It was all connected with our development in general.  We were in a period where we needed to get back to the roots somehow, our own roots.  We had to get away from business and money, and get back to what it was all about.  At that time also, we found out that there were actually things that we could say in Danish that couldn't be said in any other way.  'Cause there's something different about the language that you had first, while you were a baby.  And there are some colors of the words that cannot be expressed.  You can't explain that in other words.  You had to feel that.  And of course, every people on earth knows about that.  There are some words, some colors, some things, that give you a feeling that cannot be explained at all.  It's very difficult to get to that point with another language.  We wanted to get down deep back, so we concentrated on the Danish language.  For almost 15 years, we [were] singing in Danish. Now we started again to use the English language, but that's only because we feel that now we have power, if you want, and the experience and everything, so we can do it in English too now.

Was it a source of frustration, continuing to make music but not recording it and distributing it on albums?

We wanted to make records all the time.  We didn't feel like we had hidden away.  We didn't feel that we stopped.  We felt like the other ones stopped.  We wanted to do it all the time.  But at that time, the first couple of years I think, we had to get accustomed to what was happening to us.  Also, the business really had to get accustomed to what was happening to us.  They didn't know how to use us in any way in the first years.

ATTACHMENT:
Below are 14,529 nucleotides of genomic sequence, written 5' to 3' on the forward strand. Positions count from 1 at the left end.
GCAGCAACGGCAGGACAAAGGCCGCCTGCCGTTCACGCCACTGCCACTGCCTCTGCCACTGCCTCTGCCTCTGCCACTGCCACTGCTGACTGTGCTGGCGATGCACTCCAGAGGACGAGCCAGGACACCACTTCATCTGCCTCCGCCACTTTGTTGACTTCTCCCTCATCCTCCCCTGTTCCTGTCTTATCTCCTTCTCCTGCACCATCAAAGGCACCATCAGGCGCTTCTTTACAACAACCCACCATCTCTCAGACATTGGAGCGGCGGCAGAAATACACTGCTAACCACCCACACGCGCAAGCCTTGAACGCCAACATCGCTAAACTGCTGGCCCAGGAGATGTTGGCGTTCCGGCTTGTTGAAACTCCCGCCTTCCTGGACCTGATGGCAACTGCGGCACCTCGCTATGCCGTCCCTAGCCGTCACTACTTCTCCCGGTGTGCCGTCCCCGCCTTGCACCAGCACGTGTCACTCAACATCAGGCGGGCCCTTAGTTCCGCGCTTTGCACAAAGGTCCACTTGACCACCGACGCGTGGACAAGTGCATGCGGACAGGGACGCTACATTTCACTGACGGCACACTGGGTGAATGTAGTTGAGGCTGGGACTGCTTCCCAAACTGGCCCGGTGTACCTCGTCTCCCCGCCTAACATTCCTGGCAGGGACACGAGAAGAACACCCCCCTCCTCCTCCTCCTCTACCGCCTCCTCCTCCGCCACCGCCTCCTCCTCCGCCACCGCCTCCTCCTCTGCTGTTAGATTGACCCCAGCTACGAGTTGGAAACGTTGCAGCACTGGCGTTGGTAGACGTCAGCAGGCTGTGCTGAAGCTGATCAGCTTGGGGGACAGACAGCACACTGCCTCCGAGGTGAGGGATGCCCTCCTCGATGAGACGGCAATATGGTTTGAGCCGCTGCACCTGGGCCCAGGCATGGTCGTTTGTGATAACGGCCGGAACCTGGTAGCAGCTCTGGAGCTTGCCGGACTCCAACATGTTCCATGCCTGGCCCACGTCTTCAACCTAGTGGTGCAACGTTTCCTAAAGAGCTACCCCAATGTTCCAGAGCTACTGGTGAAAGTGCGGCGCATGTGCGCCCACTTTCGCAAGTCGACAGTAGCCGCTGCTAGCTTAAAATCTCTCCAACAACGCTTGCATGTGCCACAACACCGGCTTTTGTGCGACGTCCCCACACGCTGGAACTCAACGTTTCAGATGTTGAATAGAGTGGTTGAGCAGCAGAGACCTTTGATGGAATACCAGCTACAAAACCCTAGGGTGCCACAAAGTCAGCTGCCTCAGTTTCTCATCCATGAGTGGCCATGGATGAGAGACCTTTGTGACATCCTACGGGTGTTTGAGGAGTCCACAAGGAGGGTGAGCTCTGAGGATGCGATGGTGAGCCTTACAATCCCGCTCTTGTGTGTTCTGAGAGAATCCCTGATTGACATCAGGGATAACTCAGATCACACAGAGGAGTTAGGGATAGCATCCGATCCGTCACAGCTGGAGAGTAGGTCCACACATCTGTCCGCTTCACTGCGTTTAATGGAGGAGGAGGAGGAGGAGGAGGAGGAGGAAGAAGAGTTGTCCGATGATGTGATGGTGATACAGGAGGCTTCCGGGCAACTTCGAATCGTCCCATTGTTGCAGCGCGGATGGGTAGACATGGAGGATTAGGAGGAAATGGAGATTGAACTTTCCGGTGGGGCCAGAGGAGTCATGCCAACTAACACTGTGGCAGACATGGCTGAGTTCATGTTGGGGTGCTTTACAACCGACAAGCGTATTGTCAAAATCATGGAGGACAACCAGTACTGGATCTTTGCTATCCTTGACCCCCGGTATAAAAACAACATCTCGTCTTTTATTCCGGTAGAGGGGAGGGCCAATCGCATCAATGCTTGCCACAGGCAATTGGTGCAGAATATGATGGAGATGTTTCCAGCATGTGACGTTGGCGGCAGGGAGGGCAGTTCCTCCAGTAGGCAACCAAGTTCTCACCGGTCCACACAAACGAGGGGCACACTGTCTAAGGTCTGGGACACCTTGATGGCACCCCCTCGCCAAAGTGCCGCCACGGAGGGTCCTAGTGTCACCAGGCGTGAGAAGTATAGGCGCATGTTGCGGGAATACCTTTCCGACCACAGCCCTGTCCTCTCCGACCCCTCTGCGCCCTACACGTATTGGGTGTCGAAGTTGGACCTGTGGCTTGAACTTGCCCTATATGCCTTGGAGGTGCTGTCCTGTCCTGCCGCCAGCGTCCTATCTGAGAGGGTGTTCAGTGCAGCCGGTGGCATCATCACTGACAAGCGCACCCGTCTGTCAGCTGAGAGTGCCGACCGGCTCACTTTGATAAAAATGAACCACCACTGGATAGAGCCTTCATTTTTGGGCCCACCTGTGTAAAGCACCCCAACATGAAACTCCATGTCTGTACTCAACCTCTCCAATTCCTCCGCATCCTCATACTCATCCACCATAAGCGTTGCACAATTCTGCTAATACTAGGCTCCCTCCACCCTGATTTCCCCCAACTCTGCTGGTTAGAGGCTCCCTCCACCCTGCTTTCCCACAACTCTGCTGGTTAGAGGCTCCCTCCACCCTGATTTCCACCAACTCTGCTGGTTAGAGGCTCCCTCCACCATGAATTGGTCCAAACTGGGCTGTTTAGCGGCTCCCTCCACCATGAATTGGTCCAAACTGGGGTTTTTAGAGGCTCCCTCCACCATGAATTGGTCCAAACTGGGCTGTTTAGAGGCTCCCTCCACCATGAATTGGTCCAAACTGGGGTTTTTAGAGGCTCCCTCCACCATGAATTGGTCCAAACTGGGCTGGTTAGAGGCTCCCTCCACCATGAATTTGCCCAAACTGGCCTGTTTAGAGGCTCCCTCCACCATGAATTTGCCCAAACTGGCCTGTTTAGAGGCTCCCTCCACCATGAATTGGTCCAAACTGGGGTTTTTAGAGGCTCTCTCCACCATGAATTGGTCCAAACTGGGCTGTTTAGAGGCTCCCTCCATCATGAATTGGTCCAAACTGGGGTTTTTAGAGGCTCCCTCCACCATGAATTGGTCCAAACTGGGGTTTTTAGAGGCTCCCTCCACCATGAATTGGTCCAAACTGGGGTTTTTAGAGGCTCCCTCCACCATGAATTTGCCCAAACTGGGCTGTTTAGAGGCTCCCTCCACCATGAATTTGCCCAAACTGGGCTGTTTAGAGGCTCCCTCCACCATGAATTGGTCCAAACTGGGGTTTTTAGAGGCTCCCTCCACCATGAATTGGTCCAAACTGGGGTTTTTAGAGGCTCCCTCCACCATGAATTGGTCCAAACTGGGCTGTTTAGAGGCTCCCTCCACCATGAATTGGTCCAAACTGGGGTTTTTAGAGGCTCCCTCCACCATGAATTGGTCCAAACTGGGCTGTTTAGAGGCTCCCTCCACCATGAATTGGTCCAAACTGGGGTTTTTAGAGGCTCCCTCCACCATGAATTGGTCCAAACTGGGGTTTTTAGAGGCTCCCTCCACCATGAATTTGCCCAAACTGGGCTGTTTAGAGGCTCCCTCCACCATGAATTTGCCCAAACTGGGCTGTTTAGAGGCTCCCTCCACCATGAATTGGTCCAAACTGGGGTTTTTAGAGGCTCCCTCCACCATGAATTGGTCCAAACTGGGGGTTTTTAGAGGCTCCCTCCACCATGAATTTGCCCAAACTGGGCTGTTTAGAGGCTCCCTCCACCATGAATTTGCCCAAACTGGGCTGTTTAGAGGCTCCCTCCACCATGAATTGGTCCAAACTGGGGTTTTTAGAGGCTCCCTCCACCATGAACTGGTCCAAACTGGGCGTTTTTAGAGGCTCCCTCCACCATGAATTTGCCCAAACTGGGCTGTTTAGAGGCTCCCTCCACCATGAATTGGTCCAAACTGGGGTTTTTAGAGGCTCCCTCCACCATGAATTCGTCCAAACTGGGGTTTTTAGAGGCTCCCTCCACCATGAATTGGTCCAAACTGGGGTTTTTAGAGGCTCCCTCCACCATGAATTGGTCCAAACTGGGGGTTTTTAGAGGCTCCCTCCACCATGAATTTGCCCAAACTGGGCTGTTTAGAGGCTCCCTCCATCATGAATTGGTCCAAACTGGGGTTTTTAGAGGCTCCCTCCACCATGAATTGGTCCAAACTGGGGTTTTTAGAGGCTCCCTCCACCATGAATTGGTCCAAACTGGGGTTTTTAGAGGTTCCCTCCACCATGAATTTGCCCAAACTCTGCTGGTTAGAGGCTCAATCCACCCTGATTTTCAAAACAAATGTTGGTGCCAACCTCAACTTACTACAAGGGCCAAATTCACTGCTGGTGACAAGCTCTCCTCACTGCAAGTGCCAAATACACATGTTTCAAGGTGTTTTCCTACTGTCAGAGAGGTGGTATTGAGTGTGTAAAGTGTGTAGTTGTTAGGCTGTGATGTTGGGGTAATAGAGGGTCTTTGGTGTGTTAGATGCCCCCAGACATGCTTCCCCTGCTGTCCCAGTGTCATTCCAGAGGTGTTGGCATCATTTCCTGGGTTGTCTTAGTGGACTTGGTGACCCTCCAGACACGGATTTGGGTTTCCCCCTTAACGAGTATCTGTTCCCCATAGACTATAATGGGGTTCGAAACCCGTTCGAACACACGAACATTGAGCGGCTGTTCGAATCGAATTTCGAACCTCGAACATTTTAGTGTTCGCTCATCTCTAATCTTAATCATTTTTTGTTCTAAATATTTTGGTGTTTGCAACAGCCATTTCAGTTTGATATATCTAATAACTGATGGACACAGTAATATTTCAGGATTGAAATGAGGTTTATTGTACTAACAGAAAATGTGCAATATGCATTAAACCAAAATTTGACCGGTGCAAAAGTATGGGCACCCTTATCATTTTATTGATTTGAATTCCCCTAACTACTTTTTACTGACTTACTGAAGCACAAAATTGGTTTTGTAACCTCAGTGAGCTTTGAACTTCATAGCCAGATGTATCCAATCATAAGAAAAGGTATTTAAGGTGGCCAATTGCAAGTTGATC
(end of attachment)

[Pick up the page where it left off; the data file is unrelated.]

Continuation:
[After withdrawing from mainstream record companies], we started to make records with record companies that are not record companies, actually.  Because a lot of people, they felt that we ought to make records, because they liked what we were doing, and they felt that it was important.  So they started to collect money and do whatever necessary to make that happened.  We made, I think, four or five records that way.  We can happily say now that those records are important too, and are regarded as important by people here in Scandinavia.  And they are very expensive now to get.  It was not in vain.